CAMDEN — Camden Village Council voted unanimously to waive disconnect fees for water and sewer service and offer free trash pick-up service for village residents for 60 days during its second bi-monthly meeting Thursday, March 19. Village officials later announced via Facebook that shut-offs of water service will cease, citing the ongoing Covid-19 epidemic.
“During this pandemic, directives and requirements from the state and the nation are ever-changing and coming at a rapid pace,” Mayor Karen Moss said on her Facebook page. “The situation and the nuances involved are new to us all. It is sometimes difficult to keep up and to make the best-informed decisions, but we are working hard to serve the members of our community to the best of our ability.”
Controversy erupted earlier this week when water service to some residents was shut off due to non-payment.
“While Camden Village Council discussed this issue during its meeting last week, it became clear today that a revised approach was needed, and steps were taken to immediately restore water,” Moss said.
The village currently has about $178,000 in its trash fund, according to council member Kelly Doran.
“We’ve been putting money back for years thinking we might eventually buy a garbage truck and start doing our own trash service,” Doran said. Doran proposed that a portion of that money be used, instead, to offer residents free trash pick-up service for the next two months.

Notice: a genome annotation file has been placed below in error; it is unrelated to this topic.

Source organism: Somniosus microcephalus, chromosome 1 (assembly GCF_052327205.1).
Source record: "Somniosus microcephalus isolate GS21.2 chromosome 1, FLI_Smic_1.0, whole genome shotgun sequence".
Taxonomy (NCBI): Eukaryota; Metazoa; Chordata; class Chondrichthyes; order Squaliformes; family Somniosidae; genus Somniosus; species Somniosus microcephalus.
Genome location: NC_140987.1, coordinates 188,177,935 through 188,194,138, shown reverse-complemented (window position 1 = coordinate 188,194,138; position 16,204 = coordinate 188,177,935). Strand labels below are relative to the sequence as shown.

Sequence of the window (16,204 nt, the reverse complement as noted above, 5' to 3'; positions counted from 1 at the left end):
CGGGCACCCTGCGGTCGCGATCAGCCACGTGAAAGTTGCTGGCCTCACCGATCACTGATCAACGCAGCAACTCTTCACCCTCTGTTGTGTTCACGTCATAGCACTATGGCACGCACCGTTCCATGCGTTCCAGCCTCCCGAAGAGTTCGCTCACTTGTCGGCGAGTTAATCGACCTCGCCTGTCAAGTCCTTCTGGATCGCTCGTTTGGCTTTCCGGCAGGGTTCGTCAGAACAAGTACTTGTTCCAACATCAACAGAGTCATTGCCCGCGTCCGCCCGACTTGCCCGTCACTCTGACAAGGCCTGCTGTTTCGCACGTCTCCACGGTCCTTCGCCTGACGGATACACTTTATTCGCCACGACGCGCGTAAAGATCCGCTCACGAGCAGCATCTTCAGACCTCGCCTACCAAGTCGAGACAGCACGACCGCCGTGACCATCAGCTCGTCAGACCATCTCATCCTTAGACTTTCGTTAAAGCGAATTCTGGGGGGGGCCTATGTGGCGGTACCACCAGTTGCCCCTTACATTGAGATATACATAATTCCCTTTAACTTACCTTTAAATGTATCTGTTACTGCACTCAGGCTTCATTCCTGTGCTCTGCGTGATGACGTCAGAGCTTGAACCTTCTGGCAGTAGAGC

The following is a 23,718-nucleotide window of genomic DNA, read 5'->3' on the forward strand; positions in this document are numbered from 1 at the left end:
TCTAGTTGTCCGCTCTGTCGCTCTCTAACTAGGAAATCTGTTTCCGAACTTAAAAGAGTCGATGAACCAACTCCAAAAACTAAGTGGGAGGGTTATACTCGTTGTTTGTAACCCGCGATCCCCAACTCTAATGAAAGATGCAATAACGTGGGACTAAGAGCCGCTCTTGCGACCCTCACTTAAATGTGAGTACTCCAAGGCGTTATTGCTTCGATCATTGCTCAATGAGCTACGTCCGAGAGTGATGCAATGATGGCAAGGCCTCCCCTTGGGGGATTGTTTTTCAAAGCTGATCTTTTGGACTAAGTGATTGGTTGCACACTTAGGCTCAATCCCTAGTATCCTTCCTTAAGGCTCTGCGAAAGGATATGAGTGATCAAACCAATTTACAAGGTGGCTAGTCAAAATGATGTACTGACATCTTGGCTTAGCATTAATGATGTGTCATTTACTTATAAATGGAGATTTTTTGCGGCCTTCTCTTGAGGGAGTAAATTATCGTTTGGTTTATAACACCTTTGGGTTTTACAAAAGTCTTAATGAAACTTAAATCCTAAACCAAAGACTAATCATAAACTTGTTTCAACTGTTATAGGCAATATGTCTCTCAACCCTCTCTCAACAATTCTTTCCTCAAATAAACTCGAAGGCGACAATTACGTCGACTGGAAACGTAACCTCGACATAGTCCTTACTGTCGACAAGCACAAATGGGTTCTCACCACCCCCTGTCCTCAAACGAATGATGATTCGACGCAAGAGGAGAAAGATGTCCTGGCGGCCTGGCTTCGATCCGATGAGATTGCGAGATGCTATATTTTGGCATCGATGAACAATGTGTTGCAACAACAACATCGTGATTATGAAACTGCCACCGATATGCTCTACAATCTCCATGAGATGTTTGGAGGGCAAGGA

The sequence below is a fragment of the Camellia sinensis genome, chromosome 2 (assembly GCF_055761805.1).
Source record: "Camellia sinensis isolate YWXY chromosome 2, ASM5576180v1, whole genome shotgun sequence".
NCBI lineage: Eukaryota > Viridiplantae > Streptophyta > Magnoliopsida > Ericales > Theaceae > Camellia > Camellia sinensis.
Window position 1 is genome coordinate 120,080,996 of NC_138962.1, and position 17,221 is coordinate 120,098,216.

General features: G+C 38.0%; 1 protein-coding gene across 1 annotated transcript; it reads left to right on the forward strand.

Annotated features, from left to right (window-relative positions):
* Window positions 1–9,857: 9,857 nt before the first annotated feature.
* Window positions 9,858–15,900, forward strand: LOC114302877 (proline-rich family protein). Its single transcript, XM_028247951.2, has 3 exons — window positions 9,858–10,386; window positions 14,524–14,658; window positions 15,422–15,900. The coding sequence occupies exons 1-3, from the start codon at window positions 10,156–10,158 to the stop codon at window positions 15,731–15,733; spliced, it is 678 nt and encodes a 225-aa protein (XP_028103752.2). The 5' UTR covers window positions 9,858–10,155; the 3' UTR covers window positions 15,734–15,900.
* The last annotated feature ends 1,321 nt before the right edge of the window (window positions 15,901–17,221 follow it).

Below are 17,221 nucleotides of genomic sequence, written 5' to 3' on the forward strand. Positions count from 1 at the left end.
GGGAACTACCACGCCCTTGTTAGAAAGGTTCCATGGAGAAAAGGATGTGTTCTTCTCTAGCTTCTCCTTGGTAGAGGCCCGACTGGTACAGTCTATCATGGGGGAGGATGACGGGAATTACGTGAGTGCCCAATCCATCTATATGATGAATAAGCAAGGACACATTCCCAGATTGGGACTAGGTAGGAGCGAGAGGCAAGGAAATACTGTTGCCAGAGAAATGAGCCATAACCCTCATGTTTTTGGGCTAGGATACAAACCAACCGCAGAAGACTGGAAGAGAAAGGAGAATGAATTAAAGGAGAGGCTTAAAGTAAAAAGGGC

Council member Jeff Steele took suggested that the village should refrain from disconnecting residents’ water and sewer service throughout the duration of the Covid-19 restrictions and closures during the March 19 meeting as well. Council ultimately voted to offer residents two free months of trash pick-up service. Council also voted to waive disconnect fees for water and sewer service, provided that delinquent accounts are brought up to date.
Police Chief Matt Spurlock delivered a presentation on the police department’s statistics for the month of February, saying that officers had gone out on 65 calls and made 26 reports. Forty-two percent of those calls were drug-related, according to Spurlock, while a further 12 percent involved alleged sex offenses.
Officers performed 185 traffic stops which resulted in 74 citations, according to Spurlock. The rest resulted in drivers being issued verbal warnings.
Spurlock asked council to approve the purchase of a 2020 Chevrolet Tahoe. The department would lease the vehicle at a rate of between $12,000 and $14,500 per year for four years.
Councilman Doran asked if an older vehicle would be gotten rid of once the new one is purchased. Spurlock said that the oldest of the department’s five current vehicles would probably be retired from service.
Sgt. David Stemp requested permission to purchase two new vehicles during council’s Feb. 20 meeting. The vehicles, both Chevrolet Tahoes, would be purchased at a cost of approximately $55,000 each and leased through G.M. Financial.
Doran suggested purchasing only one vehicle at that time. Mayor Karen Moss ultimately tabled the issue pending discussion with Chief Spurlock.
Camden Village Council meets the first and third Thursday of each month at 7 p.m. at 74 W. Central Ave.
Reach Anthony Baker at 937-683-4057 or on Facebook @improperenglish